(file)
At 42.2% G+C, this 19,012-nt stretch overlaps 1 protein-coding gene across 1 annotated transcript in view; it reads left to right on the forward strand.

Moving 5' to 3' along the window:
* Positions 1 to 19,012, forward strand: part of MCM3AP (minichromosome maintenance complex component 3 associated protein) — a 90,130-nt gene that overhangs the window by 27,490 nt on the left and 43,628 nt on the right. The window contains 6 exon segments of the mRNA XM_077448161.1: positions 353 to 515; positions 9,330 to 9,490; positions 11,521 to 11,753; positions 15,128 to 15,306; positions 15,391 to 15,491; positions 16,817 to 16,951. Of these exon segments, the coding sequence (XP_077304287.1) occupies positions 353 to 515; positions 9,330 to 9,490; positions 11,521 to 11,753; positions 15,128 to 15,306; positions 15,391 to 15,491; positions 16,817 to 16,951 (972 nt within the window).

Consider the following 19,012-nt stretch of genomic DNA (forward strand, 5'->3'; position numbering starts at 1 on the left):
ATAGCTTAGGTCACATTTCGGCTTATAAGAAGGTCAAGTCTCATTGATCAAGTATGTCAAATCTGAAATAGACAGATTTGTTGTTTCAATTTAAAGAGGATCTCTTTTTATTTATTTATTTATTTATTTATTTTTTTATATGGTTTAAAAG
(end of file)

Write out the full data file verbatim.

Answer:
At 42.2% G+C, this 19,012-nt stretch overlaps 1 protein-coding gene across 1 annotated transcript in view; it reads left to right on the forward strand.

Moving 5' to 3' along the window:
* Positions 1 to 19,012, forward strand: part of MCM3AP (minichromosome maintenance complex component 3 associated protein) — a 90,130-nt gene that overhangs the window by 27,490 nt on the left and 43,628 nt on the right. The window contains 6 exon segments of the mRNA XM_077448161.1: positions 353 to 515; positions 9,330 to 9,490; positions 11,521 to 11,753; positions 15,128 to 15,306; positions 15,391 to 15,491; positions 16,817 to 16,951. Of these exon segments, the coding sequence (XP_077304287.1) occupies positions 353 to 515; positions 9,330 to 9,490; positions 11,521 to 11,753; positions 15,128 to 15,306; positions 15,391 to 15,491; positions 16,817 to 16,951 (972 nt within the window).

Consider the following 19,012-nt stretch of genomic DNA (forward strand, 5'->3'; position numbering starts at 1 on the left):
ATAGCTTAGGTCACATTTCGGCTTATAAGAAGGTCAAGTCTCATTGATCAAGTATGTCAAATCTGAAATAGACAGATTTGTTGTTTCAATTTAAAGAGGATCTCTTTTTATTTATTTATTTATTTATTTATTTTTTTATATGGTTTAAAAG